They say you’ve never been to Soweto if you haven’t seen the Orlando Towers that can be viewed from all corners of the massive urban neighborhood filled with over fifty townships in Johannesburg. The Orlando Towers are a symbol of racial discrimination that was systemic until the fall of apartheid in the early 1990s. The coal towers powered the white area of Johannesburg in the 1950s and the townships remained without electricity until the 1980s. That systematic discrimination colors the disparities that are felt even still throughout Jozi, as many of the locals call it. HIV/AIDS rates are highest among the black population. Teenage pregnancy, poverty, rape, and unemployment are rife, especially in the townships. Despite these poverty indicators, there is an emerging black middle class in South Africa that can also be felt as you make your way through the city and even out in Johannesburg’s northern suburbs. Things are indeed getting better despite the decades of racism and classism.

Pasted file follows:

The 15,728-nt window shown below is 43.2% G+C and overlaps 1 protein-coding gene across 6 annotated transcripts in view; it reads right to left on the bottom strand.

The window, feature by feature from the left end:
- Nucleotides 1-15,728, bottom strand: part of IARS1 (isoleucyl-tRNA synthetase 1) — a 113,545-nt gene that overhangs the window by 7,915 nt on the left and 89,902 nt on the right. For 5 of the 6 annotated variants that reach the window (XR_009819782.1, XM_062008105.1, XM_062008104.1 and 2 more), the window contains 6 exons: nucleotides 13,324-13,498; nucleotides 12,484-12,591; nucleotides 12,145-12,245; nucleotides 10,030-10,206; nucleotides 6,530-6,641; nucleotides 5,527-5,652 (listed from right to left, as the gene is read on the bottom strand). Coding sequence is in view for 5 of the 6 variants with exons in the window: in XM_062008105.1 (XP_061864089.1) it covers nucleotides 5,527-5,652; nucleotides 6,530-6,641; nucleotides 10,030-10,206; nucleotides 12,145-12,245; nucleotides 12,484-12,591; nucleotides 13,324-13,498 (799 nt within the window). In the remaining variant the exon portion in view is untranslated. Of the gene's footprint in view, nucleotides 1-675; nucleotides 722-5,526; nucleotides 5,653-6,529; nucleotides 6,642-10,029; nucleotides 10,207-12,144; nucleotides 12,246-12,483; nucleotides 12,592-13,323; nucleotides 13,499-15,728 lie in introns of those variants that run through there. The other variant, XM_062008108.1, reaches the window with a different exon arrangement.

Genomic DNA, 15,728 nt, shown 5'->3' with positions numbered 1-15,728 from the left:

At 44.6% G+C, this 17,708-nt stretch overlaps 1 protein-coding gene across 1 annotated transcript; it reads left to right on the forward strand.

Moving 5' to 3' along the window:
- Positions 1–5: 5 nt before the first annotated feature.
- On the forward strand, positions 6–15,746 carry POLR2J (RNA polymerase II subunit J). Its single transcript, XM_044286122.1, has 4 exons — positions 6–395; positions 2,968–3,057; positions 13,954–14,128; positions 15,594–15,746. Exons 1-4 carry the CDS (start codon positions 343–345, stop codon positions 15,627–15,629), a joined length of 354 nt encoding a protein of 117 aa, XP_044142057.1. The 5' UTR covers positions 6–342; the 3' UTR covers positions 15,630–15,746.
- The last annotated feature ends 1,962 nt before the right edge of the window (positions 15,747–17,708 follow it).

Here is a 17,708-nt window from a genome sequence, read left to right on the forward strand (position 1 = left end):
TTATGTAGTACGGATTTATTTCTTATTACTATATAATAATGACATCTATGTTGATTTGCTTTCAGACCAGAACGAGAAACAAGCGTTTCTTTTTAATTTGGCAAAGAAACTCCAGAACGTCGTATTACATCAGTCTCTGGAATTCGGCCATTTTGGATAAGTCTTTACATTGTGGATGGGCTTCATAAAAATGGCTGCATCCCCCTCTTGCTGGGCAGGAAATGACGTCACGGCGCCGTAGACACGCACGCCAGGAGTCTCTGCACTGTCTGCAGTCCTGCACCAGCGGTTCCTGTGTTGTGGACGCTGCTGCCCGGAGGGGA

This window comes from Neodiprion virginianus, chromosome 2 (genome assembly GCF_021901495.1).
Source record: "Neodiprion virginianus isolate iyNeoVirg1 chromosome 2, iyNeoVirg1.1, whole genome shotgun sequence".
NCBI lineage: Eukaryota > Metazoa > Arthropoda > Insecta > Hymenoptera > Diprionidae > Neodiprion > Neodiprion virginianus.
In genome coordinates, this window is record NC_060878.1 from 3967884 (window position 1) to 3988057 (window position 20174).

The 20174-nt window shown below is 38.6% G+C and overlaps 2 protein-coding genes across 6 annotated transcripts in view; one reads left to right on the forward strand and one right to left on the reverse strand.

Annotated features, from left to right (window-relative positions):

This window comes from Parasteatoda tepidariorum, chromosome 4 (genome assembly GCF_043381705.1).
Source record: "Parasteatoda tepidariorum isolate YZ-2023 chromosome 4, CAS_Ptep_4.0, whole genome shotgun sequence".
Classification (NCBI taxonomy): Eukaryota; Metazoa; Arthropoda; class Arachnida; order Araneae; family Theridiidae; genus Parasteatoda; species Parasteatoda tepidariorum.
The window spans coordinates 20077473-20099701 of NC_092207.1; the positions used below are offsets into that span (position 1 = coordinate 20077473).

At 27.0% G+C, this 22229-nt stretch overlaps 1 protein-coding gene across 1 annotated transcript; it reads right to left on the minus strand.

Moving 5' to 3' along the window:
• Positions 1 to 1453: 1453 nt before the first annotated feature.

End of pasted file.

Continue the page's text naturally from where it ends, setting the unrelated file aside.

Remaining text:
I was in South Africa on the Social Good Moms’ second insight trip of year. I visited Africa’s southernmost country for a week with Global Team of 200 Member and Social Good Mom, Elizabeth Atalay. Early during our visit we got an overview of the city and then later in the week we met with Rebecca’s Well, a women’s collective with programs in both the Soweto and Alexandra townships, met with ONE.org in their Johannesburg office and also met with Marie Stopes and visited their Gandhi Square office in Johannesburg.
Next week I will share in-depth stories about our visits. In the meantime – here are a few photos from our time in South Africa.